The Inside Story of Bevy: From Startup Grind to Series C
The Inside Story of Bevy: From Startup Grind to Series C
July 2, 2021

Every day, entrepreneurs come to Startup Grind to make connections and learn to scale companies. But it’s not every day that Startup Grind spins out its own technology as a new product, much less one that becomes a $325 million company.

Bevy was created to solve Startup Grind’s challenges with creating scalable and consistent events using tools like Meetup, Eventbrite and Mailchimp. But Startup Grind and Bevy founder Derek Andersen quickly realized these problems weren’t unique to Startup Grind, and other communities were looking for a similar solution. In 2017, Bevy was spun out as its own company, with a roster of customers that has since included Google, Snowflake, and Salesforce.

Last week, Bevy announced a Series C funding round to continue powering communities at scale. More than 40 investors participated in the round, including repeat investors like Accel, new investors from the community industry, and 25 influential Black voices in tech — a testament to the role of community in business today. Bevy has hosted over 100,000 events in 120 countries, with more than 30,000 event organizers using the platform.

How did Startup Grind’s technology become Bevy today? Below, the 9 original members of Bevy share their stories.

Derek met Bevy co-founder Joel Fernandes on a 99Designs design project in 2009. By 2014, the two were working together at Startup Grind to build the platform that would eventually become Bevy.

Joel Fernandes,
Bevy/Startup Grind Chief Engineer and Co-founder: The concept of Bevy came out of a need that Derek and I had back in the day with Startup Grind. Startup Grind grew organically. It was really just meetups that Derek was having on the side. Every now and then, he would get friends and brainstorm about their struggles with their companies.

Derek Andersen, Bevy/Startup Grind CEO and Co-founder: This whole thing started in a garage.

Joel Fernandes: Derek was almost at the point of giving up on Startup Grind. He was putting time and effort and money into these meetings, and not a lot of people were showing up. Eventually, he tried Meetup, which did actually work to get more people to the events. That was a small win, but it was still thrilling.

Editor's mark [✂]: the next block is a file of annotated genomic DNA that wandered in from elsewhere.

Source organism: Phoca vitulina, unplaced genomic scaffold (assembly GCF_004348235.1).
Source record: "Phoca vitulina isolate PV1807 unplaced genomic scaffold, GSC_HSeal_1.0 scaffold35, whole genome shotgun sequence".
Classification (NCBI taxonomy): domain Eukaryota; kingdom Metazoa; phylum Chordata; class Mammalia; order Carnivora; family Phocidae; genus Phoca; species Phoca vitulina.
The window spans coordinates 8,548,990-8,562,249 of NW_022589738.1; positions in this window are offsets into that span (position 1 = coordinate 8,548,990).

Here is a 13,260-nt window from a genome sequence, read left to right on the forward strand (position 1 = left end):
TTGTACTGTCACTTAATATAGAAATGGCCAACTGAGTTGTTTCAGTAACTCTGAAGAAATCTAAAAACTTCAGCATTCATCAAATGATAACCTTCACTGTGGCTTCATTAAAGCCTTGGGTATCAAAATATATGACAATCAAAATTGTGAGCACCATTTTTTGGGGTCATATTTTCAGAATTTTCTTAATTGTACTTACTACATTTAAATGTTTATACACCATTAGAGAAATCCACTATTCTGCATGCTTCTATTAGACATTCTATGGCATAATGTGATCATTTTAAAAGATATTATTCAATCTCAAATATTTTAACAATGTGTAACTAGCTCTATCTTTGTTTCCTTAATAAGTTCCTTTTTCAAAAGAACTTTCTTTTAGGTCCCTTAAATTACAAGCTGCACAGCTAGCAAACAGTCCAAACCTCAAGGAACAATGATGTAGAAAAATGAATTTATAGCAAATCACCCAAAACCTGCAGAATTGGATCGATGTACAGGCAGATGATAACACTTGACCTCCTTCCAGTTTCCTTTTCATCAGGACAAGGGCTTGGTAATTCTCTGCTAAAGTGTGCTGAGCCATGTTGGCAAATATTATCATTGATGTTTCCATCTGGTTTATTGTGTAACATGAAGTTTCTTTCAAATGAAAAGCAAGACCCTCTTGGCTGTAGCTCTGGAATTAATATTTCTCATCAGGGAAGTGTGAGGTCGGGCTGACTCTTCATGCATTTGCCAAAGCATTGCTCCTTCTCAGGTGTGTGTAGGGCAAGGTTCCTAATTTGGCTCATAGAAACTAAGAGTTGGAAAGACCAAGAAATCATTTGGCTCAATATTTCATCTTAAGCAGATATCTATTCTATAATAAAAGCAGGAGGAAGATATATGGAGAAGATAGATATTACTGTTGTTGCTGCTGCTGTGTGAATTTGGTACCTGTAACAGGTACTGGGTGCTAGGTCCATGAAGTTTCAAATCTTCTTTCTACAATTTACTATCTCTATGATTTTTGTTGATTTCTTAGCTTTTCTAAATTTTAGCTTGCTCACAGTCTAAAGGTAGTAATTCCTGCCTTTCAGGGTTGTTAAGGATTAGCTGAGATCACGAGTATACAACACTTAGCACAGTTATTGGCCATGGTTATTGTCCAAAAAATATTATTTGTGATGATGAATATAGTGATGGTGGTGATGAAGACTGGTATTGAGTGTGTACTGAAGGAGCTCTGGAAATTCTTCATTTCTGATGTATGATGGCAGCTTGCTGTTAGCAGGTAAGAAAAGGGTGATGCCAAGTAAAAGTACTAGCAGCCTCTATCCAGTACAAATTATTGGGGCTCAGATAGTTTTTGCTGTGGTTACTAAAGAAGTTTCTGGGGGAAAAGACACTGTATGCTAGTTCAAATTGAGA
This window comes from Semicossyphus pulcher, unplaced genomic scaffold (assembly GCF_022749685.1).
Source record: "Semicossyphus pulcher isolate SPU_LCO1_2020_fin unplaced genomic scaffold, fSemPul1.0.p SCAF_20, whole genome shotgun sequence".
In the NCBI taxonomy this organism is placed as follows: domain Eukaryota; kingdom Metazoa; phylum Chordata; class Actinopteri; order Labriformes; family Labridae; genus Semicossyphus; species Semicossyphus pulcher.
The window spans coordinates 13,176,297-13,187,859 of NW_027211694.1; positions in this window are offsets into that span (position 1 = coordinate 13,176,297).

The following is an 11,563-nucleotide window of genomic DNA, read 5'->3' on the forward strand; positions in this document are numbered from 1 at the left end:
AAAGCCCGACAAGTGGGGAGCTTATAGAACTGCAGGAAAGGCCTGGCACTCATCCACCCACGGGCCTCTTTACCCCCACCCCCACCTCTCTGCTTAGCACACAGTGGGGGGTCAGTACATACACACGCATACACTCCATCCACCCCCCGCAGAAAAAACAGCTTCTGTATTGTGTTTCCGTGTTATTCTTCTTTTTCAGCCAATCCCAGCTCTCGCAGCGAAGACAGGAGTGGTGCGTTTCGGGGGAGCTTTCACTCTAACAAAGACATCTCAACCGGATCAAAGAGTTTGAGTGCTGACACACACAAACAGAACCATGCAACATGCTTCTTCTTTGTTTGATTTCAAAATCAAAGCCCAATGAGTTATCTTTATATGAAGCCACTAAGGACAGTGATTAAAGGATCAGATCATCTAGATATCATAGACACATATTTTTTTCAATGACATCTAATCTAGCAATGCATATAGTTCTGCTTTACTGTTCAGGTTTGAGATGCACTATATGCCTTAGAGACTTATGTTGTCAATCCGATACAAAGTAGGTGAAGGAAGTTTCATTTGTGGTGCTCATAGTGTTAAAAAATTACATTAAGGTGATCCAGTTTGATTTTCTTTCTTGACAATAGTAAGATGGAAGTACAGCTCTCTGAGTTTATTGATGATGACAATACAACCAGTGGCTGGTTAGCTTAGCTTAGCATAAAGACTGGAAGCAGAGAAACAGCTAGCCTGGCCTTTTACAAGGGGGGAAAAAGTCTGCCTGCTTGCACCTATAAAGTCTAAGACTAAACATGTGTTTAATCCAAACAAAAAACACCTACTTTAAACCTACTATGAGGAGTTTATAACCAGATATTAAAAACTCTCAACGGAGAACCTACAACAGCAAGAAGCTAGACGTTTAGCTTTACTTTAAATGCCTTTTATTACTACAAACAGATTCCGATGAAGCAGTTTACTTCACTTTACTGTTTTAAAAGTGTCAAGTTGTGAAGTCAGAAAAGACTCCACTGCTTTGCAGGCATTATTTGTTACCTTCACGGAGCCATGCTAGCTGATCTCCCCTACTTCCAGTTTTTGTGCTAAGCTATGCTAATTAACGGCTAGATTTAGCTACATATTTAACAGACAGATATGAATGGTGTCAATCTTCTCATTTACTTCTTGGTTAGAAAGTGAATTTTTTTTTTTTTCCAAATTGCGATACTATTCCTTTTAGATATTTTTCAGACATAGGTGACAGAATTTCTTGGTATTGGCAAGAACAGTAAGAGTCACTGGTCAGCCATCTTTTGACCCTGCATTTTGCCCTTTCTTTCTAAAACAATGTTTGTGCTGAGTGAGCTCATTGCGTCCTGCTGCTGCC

Derek inside the early Startup Grind office



Joel Fernandes:
Eventually people started to come back to events, and they wanted to host them in their own cities. We were always concerned about our reputation in a new city. We want to make sure they keep things consistent with Startup Grind. So we looked for tools that would allow us to scale the community, but there was nothing out there.

Each Startup Grind event on Meetup or Eventbrite had to be created manually. As Startup Grind grew, the team began to look for a better solution.


Joel Fernandes
: It was hard to get more adoption and more cities. At the time, we were creating the events for these directors manually to make sure that branding was consistent. So I built a platform on Wordpress that connected MailChimp, Eventbrite, and Meetup and all the tools that we used to grow Startup Grind in one place. That made a big difference. It allowed us to scale really fast.

Alex Bendig, Bevy CTO, and Co-founder: I joined Startup Grind at the very end of 2014. At that point, it was just Joel and me on the engineering side. Joel had already built the product twice. The original platform was WordPress-based, but it was built piecemeal using different systems. The size of the organization just simply didn’t fit that anymore.

Derek Andersen: The problems kept getting bigger and bigger. We decided we needed to start fresh and build from the ground up, instead of building on top of other things. We estimated it would take at least a year to do, but that would pay off over the next 10 years for Startup Grind.

Alex Bendig: Derek and Joel didn’t intentionally set out to build Startup Grind. It grew very organically. When that happens, you just add what tools you need at the time. That’s what led to this patchwork system, which we have seen with countless other communities over the years. We wanted a cohesive system that allowed us to manage a massive community at scale.